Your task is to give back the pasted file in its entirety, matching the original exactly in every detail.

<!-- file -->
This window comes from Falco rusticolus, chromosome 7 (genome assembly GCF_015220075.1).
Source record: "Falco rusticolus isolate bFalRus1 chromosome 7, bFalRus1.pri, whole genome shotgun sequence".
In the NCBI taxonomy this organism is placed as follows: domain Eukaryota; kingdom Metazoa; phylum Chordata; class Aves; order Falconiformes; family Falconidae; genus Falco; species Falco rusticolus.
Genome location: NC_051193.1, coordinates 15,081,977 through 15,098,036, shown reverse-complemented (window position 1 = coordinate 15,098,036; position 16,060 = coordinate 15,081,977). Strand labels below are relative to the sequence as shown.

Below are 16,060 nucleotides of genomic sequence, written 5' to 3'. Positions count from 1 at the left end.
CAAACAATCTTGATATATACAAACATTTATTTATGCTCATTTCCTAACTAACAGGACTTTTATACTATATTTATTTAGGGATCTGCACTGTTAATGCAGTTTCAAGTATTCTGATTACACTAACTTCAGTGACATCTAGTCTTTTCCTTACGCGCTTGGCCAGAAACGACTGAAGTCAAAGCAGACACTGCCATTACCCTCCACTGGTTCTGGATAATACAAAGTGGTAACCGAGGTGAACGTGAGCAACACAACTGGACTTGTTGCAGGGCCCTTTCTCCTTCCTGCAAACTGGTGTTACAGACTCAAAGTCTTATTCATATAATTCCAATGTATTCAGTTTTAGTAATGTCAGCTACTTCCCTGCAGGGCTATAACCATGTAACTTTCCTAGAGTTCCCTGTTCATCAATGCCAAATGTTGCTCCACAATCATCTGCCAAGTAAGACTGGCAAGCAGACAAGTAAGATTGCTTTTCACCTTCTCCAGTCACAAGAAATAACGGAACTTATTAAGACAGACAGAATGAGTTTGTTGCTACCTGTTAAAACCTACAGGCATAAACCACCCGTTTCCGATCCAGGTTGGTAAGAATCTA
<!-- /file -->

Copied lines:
This window comes from Falco rusticolus, chromosome 7 (genome assembly GCF_015220075.1).
Source record: "Falco rusticolus isolate bFalRus1 chromosome 7, bFalRus1.pri, whole genome shotgun sequence".
In the NCBI taxonomy this organism is placed as follows: domain Eukaryota; kingdom Metazoa; phylum Chordata; class Aves; order Falconiformes; family Falconidae; genus Falco; species Falco rusticolus.
Genome location: NC_051193.1, coordinates 15,081,977 through 15,098,036, shown reverse-complemented (window position 1 = coordinate 15,098,036; position 16,060 = coordinate 15,081,977). Strand labels below are relative to the sequence as shown.

Below are 16,060 nucleotides of genomic sequence, written 5' to 3'. Positions count from 1 at the left end.
CAAACAATCTTGATATATACAAACATTTATTTATGCTCATTTCCTAACTAACAGGACTTTTATACTATATTTATTTAGGGATCTGCACTGTTAATGCAGTTTCAAGTATTCTGATTACACTAACTTCAGTGACATCTAGTCTTTTCCTTACGCGCTTGGCCAGAAACGACTGAAGTCAAAGCAGACACTGCCATTACCCTCCACTGGTTCTGGATAATACAAAGTGGTAACCGAGGTGAACGTGAGCAACACAACTGGACTTGTTGCAGGGCCCTTTCTCCTTCCTGCAAACTGGTGTTACAGACTCAAAGTCTTATTCATATAATTCCAATGTATTCAGTTTTAGTAATGTCAGCTACTTCCCTGCAGGGCTATAACCATGTAACTTTCCTAGAGTTCCCTGTTCATCAATGCCAAATGTTGCTCCACAATCATCTGCCAAGTAAGACTGGCAAGCAGACAAGTAAGATTGCTTTTCACCTTCTCCAGTCACAAGAAATAACGGAACTTATTAAGACAGACAGAATGAGTTTGTTGCTACCTGTTAAAACCTACAGGCATAAACCACCCGTTTCCGATCCAGGTTGGTAAGAATCTA